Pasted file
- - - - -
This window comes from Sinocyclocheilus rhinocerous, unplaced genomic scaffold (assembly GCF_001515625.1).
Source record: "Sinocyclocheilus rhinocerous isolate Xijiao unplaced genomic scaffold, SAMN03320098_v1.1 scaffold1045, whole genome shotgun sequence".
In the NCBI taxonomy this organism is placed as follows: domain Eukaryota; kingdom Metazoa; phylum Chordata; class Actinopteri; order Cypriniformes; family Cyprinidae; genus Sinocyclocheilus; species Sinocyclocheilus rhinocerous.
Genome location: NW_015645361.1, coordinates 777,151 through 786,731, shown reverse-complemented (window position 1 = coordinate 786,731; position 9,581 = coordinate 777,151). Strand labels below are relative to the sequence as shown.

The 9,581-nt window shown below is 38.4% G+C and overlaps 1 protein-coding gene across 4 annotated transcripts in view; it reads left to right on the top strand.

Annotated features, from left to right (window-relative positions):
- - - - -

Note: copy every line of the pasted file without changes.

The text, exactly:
This window comes from Sinocyclocheilus rhinocerous, unplaced genomic scaffold (assembly GCF_001515625.1).
Source record: "Sinocyclocheilus rhinocerous isolate Xijiao unplaced genomic scaffold, SAMN03320098_v1.1 scaffold1045, whole genome shotgun sequence".
In the NCBI taxonomy this organism is placed as follows: domain Eukaryota; kingdom Metazoa; phylum Chordata; class Actinopteri; order Cypriniformes; family Cyprinidae; genus Sinocyclocheilus; species Sinocyclocheilus rhinocerous.
Genome location: NW_015645361.1, coordinates 777,151 through 786,731, shown reverse-complemented (window position 1 = coordinate 786,731; position 9,581 = coordinate 777,151). Strand labels below are relative to the sequence as shown.

The 9,581-nt window shown below is 38.4% G+C and overlaps 1 protein-coding gene across 4 annotated transcripts in view; it reads left to right on the top strand.

Annotated features, from left to right (window-relative positions):